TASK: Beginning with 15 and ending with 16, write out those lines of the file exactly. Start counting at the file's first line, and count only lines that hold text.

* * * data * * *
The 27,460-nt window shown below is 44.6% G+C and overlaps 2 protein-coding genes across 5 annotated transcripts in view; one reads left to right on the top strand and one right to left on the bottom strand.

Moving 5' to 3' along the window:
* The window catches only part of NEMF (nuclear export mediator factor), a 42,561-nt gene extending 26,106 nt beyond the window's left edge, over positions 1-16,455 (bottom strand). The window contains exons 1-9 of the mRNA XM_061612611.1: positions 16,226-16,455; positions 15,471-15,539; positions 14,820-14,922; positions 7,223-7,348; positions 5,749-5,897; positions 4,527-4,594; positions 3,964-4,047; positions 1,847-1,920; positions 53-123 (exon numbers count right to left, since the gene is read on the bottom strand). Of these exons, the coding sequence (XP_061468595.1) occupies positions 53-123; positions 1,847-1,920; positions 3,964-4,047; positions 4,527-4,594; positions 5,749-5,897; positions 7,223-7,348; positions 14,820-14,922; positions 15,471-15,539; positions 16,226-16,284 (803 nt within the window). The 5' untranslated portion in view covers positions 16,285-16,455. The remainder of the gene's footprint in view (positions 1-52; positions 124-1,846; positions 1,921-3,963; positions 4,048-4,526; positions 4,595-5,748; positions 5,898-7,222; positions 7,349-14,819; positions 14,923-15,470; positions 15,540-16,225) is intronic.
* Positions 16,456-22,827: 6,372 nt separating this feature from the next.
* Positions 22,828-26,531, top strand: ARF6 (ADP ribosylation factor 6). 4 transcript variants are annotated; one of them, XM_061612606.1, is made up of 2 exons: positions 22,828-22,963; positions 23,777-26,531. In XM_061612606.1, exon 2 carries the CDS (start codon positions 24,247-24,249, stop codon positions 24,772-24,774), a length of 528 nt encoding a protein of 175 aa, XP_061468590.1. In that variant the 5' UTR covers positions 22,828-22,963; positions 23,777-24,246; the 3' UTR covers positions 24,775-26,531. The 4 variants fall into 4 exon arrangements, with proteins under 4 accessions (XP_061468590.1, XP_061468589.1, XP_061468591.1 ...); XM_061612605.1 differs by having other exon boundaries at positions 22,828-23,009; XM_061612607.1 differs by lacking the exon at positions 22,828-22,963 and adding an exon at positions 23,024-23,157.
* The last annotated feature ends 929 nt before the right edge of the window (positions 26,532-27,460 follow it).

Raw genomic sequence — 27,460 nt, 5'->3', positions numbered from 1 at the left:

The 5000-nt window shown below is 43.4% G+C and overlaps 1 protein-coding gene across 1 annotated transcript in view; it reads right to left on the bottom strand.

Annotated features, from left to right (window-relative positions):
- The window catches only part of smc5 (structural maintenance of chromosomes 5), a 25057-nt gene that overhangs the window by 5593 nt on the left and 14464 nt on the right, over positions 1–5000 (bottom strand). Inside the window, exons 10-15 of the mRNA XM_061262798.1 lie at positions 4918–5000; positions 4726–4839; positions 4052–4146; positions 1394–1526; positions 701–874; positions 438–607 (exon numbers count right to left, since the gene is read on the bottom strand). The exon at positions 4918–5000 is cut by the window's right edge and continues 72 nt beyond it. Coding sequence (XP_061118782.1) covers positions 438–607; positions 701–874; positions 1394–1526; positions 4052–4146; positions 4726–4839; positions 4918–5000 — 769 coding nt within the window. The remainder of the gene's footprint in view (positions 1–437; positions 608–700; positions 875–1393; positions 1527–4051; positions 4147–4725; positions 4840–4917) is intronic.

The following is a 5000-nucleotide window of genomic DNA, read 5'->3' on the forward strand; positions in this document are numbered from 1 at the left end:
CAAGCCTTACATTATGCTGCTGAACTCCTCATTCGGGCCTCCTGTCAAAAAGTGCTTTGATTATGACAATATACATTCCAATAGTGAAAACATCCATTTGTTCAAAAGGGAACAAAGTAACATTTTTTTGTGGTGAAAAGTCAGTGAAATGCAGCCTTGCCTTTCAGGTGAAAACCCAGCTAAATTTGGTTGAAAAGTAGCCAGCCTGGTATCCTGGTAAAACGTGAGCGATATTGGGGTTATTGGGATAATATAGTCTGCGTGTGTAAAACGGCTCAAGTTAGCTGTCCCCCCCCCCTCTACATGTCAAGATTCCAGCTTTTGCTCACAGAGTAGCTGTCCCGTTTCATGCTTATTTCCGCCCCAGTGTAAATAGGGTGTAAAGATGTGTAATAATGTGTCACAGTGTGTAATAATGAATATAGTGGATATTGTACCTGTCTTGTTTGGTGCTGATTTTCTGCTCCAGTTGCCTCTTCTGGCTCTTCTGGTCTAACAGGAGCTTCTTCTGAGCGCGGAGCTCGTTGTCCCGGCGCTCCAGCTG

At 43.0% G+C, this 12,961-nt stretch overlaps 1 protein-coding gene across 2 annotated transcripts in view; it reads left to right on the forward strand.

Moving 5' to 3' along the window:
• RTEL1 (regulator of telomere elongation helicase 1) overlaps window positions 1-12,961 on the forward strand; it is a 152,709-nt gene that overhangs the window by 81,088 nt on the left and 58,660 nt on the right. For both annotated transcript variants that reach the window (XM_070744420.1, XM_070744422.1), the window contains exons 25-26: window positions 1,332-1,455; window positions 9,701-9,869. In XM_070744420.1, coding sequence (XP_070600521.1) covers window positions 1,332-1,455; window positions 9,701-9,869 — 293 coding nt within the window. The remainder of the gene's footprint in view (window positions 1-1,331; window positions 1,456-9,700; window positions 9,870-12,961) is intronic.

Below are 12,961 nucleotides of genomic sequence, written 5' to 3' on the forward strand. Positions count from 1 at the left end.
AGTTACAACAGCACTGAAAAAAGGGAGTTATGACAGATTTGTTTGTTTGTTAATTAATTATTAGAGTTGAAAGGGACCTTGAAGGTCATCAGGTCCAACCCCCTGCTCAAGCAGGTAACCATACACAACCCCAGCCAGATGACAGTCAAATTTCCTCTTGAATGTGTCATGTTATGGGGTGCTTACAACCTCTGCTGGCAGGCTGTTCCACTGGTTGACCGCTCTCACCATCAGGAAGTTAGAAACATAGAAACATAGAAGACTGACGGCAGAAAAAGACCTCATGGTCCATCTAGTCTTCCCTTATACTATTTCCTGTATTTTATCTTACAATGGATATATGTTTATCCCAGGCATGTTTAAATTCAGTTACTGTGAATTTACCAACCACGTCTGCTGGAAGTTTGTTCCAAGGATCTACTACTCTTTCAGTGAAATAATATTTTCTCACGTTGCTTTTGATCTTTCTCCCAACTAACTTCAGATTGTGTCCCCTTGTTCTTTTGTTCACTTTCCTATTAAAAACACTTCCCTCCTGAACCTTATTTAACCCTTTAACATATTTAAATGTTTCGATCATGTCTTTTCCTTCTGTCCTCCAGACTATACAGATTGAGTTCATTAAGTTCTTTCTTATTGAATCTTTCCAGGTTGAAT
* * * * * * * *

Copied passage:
• RTEL1 (regulator of telomere elongation helicase 1) overlaps window positions 1-12,961 on the forward strand; it is a 152,709-nt gene that overhangs the window by 81,088 nt on the left and 58,660 nt on the right. For both annotated transcript variants that reach the window (XM_070744420.1, XM_070744422.1), the window contains exons 25-26: window positions 1,332-1,455; window positions 9,701-9,869. In XM_070744420.1, coding sequence (XP_070600521.1) covers window positions 1,332-1,455; window positions 9,701-9,869 — 293 coding nt within the window. The remainder of the gene's footprint in view (window positions 1-1,331; window positions 1,456-9,700; window positions 9,870-12,961) is intronic.

Below are 12,961 nucleotides of genomic sequence, written 5' to 3' on the forward strand. Positions count from 1 at the left end.